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Our journey with Hirschsprungs

How one family have coped with their son's intestinal disease, a condition which has left him incontinent for over ten years

Wong, S. (2006) Our journey with Hirschsprungs. Down Syndrome News and Update, 5(2), 65-68. doi:10.3104/practice.364

When our children are little we discuss every aspect of their lives; are they sleeping through the night, do they feed well, do they still wear nappies, how did you potty train yours? Every parent, or mother at least, takes pride in the child who sleeps though the night from two weeks old, or accepts the sympathy for the relentless broken nights. We secretly gloat at the poor parent who hasn't yet managed to get their three year old out of nappies while offering sympathy and useful hints that worked for our brilliant offspring.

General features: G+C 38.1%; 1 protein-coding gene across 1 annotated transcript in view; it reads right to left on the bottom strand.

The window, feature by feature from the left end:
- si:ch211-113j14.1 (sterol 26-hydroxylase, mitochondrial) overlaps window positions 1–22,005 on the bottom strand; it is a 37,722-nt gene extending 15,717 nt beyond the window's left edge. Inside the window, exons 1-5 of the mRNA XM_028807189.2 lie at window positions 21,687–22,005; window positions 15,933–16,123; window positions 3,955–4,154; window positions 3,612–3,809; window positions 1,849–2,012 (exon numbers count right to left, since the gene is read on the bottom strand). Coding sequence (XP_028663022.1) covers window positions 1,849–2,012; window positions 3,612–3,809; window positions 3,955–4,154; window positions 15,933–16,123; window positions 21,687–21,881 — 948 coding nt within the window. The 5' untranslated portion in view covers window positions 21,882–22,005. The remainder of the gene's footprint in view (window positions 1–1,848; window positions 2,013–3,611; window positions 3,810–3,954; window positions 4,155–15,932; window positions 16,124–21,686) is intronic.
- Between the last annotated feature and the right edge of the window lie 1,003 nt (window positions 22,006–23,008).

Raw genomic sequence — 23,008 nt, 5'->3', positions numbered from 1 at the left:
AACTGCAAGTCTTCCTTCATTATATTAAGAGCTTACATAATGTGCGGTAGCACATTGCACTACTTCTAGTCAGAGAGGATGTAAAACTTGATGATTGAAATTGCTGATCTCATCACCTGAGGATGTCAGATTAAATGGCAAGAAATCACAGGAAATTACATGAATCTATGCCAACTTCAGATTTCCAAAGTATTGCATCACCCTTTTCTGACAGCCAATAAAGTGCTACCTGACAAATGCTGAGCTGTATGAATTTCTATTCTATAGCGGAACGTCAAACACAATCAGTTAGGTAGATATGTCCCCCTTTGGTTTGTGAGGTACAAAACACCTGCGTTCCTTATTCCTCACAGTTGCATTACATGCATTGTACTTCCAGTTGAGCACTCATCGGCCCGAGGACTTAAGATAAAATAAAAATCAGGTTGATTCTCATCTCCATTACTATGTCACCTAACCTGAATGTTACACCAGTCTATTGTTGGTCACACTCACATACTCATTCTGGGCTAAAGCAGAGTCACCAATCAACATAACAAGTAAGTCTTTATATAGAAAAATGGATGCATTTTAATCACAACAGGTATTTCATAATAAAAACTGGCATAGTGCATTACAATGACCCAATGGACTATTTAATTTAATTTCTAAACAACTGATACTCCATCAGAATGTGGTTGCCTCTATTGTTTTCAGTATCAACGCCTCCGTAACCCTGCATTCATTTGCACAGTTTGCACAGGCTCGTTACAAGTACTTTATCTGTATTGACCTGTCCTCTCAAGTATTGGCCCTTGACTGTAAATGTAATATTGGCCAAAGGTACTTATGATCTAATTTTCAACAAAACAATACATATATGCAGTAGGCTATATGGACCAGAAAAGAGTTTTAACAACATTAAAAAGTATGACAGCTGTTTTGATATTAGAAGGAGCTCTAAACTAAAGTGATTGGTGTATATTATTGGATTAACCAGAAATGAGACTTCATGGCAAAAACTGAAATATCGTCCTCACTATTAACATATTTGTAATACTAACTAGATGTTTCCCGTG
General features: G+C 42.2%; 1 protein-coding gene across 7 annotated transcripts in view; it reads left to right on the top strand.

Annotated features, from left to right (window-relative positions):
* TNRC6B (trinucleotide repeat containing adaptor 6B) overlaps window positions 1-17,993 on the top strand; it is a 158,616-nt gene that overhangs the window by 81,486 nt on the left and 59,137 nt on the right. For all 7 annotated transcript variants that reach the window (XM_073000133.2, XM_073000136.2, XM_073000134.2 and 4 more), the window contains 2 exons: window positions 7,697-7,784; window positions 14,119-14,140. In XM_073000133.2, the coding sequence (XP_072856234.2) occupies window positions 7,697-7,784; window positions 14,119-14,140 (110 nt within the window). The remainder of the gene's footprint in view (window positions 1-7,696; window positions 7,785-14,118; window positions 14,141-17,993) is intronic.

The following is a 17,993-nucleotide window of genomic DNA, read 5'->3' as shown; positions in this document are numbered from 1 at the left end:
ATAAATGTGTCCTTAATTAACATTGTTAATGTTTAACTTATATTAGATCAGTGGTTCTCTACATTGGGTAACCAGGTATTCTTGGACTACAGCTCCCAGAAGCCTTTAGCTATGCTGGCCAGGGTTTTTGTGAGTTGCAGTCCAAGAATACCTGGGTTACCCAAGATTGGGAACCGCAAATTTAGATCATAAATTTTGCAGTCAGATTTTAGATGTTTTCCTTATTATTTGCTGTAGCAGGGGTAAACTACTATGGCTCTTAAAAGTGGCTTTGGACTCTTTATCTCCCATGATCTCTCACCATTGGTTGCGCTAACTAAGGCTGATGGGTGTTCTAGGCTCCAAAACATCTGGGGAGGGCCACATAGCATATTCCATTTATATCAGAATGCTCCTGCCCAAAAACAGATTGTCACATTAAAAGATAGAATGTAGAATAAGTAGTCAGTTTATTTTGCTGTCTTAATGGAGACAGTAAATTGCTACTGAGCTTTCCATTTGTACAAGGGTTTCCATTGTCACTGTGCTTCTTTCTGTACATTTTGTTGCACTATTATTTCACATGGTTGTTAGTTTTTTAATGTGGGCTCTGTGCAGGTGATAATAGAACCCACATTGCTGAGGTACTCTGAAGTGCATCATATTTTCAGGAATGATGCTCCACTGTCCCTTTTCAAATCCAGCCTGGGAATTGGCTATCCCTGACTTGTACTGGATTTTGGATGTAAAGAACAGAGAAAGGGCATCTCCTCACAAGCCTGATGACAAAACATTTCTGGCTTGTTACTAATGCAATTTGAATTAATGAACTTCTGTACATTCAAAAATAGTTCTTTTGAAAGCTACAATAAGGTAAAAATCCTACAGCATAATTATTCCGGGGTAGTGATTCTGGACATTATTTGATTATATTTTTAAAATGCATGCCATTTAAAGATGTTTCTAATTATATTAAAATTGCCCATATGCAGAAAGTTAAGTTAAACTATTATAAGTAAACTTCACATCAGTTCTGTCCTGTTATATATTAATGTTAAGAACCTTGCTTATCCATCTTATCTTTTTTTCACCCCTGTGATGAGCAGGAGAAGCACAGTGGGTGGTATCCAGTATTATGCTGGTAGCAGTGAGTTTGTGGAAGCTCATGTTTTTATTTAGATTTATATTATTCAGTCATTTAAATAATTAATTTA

When you find yourself bringing up a child with a disability, things are different. How many parents still talk with pride about potty training a 5 year old? Who wants to hear about the constant round of washing smelly clothes and bed linen because nappies don't quite hold everything in like they used to? When the child gets to 11 years old and is still soiling even fewer want to know.

In my own experience, the most isolating thing about raising my son has not been his learning disability, the hearing impairment or the poor speech development, all these things lend themselves to sympathy. The most isolating thing has been that he has a bowel condition that has led to a lifetime of soiling, no one wants to talk about that. It's a real conversation stopper!